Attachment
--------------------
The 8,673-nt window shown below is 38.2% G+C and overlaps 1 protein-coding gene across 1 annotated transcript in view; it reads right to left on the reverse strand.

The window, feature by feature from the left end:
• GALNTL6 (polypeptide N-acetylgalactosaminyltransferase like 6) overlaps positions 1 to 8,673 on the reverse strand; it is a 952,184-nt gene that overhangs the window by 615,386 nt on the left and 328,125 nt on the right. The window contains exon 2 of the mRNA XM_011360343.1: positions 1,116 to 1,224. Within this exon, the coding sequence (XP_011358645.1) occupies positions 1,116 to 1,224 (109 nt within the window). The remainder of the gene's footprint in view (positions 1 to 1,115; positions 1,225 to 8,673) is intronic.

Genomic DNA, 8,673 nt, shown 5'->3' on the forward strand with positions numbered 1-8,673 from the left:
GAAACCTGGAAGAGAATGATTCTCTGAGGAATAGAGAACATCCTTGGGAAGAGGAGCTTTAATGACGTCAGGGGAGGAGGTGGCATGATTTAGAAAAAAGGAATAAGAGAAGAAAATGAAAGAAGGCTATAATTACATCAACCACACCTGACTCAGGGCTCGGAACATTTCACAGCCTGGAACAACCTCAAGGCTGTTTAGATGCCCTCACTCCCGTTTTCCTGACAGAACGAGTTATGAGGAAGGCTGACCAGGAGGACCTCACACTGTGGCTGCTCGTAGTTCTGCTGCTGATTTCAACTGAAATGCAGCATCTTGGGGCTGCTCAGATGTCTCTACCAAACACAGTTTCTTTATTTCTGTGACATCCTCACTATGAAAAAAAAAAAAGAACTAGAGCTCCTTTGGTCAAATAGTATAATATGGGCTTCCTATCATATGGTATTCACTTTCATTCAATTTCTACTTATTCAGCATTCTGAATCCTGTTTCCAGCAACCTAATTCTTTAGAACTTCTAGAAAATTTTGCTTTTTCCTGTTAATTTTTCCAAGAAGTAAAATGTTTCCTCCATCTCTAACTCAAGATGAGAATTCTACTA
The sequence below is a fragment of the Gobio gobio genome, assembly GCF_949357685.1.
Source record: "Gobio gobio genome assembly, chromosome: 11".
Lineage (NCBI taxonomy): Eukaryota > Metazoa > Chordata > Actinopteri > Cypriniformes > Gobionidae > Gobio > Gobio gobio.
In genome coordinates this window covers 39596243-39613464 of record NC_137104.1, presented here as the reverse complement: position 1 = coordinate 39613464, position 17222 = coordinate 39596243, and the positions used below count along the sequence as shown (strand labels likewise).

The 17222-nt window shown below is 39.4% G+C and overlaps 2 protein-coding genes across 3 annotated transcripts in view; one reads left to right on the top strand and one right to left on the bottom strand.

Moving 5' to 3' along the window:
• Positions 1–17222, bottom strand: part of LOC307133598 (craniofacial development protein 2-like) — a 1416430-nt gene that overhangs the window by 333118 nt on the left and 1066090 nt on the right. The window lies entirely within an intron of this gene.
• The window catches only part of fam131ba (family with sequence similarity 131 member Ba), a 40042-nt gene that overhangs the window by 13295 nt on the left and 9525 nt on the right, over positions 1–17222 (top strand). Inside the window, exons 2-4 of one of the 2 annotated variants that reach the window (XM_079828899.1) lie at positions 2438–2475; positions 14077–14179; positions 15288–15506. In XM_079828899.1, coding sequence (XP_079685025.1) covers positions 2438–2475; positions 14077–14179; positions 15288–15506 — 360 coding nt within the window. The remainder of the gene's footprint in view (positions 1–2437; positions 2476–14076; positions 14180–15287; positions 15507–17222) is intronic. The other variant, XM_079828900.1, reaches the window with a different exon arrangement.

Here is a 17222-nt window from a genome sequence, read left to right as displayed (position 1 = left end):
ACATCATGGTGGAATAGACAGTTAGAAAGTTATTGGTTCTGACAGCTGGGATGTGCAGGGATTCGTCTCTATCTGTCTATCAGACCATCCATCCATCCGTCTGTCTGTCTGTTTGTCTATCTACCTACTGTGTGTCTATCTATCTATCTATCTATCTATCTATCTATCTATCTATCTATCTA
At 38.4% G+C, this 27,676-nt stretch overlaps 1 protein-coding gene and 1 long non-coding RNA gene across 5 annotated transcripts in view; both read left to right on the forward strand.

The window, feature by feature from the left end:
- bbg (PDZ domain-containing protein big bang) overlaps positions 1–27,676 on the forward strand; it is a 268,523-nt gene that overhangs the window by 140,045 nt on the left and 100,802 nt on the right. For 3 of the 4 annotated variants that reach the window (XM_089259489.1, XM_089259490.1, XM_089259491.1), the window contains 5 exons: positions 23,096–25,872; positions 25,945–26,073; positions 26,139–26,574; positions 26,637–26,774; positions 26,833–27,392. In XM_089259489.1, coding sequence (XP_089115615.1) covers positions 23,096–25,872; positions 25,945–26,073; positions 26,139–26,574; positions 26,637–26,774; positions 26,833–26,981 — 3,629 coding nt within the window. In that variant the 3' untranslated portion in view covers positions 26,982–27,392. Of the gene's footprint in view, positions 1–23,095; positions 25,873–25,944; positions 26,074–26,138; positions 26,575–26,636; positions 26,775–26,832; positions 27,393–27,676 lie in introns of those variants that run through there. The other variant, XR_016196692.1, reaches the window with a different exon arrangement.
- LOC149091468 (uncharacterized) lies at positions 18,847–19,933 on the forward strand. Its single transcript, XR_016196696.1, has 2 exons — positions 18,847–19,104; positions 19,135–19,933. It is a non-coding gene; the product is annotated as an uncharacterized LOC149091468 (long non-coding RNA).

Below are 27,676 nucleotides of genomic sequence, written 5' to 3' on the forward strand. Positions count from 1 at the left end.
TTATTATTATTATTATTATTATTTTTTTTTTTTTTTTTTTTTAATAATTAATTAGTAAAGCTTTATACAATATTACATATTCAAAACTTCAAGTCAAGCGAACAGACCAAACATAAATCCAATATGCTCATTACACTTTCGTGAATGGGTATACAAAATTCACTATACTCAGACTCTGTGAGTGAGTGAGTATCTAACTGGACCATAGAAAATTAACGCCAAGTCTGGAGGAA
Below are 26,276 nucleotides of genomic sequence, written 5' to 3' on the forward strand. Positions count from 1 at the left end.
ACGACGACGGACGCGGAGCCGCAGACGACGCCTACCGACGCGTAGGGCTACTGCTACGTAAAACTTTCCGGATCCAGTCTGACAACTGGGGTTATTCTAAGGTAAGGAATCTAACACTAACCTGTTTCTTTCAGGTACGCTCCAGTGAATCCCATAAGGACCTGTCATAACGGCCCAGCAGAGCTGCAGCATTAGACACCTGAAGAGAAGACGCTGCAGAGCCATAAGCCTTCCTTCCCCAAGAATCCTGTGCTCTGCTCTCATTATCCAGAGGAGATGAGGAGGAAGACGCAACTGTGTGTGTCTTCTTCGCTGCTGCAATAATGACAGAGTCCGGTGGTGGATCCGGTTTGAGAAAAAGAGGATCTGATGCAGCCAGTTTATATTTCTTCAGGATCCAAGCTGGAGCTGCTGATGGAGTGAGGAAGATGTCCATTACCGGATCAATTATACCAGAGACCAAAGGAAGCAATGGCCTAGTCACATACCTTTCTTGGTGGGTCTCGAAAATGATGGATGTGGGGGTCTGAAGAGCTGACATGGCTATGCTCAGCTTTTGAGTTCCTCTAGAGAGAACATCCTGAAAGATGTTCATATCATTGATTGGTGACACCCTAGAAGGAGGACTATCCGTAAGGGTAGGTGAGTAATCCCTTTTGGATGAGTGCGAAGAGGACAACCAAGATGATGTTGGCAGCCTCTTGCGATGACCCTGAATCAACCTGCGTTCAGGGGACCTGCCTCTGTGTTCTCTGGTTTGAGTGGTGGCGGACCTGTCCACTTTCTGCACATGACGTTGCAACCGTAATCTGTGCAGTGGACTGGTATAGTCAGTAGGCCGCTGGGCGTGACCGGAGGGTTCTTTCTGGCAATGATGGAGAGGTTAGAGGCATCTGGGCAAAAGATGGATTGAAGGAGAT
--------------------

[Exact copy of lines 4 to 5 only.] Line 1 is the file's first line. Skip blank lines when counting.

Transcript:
Genomic DNA, 8,673 nt, shown 5'->3' on the forward strand with positions numbered 1-8,673 from the left:
GAAACCTGGAAGAGAATGATTCTCTGAGGAATAGAGAACATCCTTGGGAAGAGGAGCTTTAATGACGTCAGGGGAGGAGGTGGCATGATTTAGAAAAAAGGAATAAGAGAAGAAAATGAAAGAAGGCTATAATTACATCAACCACACCTGACTCAGGGCTCGGAACATTTCACAGCCTGGAACAACCTCAAGGCTGTTTAGATGCCCTCACTCCCGTTTTCCTGACAGAACGAGTTATGAGGAAGGCTGACCAGGAGGACCTCACACTGTGGCTGCTCGTAGTTCTGCTGCTGATTTCAACTGAAATGCAGCATCTTGGGGCTGCTCAGATGTCTCTACCAAACACAGTTTCTTTATTTCTGTGACATCCTCACTATGAAAAAAAAAAAAGAACTAGAGCTCCTTTGGTCAAATAGTATAATATGGGCTTCCTATCATATGGTATTCACTTTCATTCAATTTCTACTTATTCAGCATTCTGAATCCTGTTTCCAGCAACCTAATTCTTTAGAACTTCTAGAAAATTTTGCTTTTTCCTGTTAATTTTTCCAAGAAGTAAAATGTTTCCTCCATCTCTAACTCAAGATGAGAATTCTACTA